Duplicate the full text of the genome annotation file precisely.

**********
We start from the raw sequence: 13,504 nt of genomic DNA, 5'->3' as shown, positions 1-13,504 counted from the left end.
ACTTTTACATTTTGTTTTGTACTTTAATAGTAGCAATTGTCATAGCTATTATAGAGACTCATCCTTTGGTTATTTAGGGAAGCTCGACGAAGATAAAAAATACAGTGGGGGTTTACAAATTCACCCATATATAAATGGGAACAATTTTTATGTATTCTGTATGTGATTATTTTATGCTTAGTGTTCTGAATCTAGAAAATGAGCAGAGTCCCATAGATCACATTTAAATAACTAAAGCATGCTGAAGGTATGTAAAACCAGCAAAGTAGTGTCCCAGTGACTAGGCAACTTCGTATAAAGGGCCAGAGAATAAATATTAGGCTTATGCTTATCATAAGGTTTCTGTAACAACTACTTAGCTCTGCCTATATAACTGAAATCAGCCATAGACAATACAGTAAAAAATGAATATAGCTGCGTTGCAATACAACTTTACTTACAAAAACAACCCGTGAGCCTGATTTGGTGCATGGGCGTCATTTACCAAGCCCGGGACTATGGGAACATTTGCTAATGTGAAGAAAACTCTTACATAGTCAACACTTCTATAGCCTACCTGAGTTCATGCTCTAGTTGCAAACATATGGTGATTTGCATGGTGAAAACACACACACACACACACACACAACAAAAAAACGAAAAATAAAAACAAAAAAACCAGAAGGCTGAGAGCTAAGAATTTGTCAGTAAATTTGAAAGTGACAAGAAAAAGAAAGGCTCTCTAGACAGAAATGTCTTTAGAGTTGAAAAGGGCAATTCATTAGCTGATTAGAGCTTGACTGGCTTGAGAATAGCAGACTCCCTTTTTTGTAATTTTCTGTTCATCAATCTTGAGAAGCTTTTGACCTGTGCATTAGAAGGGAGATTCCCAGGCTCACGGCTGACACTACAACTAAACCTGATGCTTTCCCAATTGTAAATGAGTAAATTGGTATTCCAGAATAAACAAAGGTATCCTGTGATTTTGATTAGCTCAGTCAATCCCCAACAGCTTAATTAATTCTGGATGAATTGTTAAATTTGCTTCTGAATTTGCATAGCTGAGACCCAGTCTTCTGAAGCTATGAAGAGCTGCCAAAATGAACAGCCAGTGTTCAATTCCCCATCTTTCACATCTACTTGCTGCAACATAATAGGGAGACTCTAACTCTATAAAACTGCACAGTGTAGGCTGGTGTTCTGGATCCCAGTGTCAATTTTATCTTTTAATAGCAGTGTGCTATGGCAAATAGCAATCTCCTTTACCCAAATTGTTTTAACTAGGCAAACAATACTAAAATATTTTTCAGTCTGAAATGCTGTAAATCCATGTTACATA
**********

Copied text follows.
We start from the raw sequence: 13,504 nt of genomic DNA, 5'->3' as shown, positions 1-13,504 counted from the left end.
ACTTTTACATTTTGTTTTGTACTTTAATAGTAGCAATTGTCATAGCTATTATAGAGACTCATCCTTTGGTTATTTAGGGAAGCTCGACGAAGATAAAAAATACAGTGGGGGTTTACAAATTCACCCATATATAAATGGGAACAATTTTTATGTATTCTGTATGTGATTATTTTATGCTTAGTGTTCTGAATCTAGAAAATGAGCAGAGTCCCATAGATCACATTTAAATAACTAAAGCATGCTGAAGGTATGTAAAACCAGCAAAGTAGTGTCCCAGTGACTAGGCAACTTCGTATAAAGGGCCAGAGAATAAATATTAGGCTTATGCTTATCATAAGGTTTCTGTAACAACTACTTAGCTCTGCCTATATAACTGAAATCAGCCATAGACAATACAGTAAAAAATGAATATAGCTGCGTTGCAATACAACTTTACTTACAAAAACAACCCGTGAGCCTGATTTGGTGCATGGGCGTCATTTACCAAGCCCGGGACTATGGGAACATTTGCTAATGTGAAGAAAACTCTTACATAGTCAACACTTCTATAGCCTACCTGAGTTCATGCTCTAGTTGCAAACATATGGTGATTTGCATGGTGAAAACACACACACACACACACACACAACAAAAAAACGAAAAATAAAAACAAAAAAACCAGAAGGCTGAGAGCTAAGAATTTGTCAGTAAATTTGAAAGTGACAAGAAAAAGAAAGGCTCTCTAGACAGAAATGTCTTTAGAGTTGAAAAGGGCAATTCATTAGCTGATTAGAGCTTGACTGGCTTGAGAATAGCAGACTCCCTTTTTTGTAATTTTCTGTTCATCAATCTTGAGAAGCTTTTGACCTGTGCATTAGAAGGGAGATTCCCAGGCTCACGGCTGACACTACAACTAAACCTGATGCTTTCCCAATTGTAAATGAGTAAATTGGTATTCCAGAATAAACAAAGGTATCCTGTGATTTTGATTAGCTCAGTCAATCCCCAACAGCTTAATTAATTCTGGATGAATTGTTAAATTTGCTTCTGAATTTGCATAGCTGAGACCCAGTCTTCTGAAGCTATGAAGAGCTGCCAAAATGAACAGCCAGTGTTCAATTCCCCATCTTTCACATCTACTTGCTGCAACATAATAGGGAGACTCTAACTCTATAAAACTGCACAGTGTAGGCTGGTGTTCTGGATCCCAGTGTCAATTTTATCTTTTAATAGCAGTGTGCTATGGCAAATAGCAATCTCCTTTACCCAAATTGTTTTAACTAGGCAAACAATACTAAAATATTTTTCAGTCTGAAATGCTGTAAATCCATGTTACATA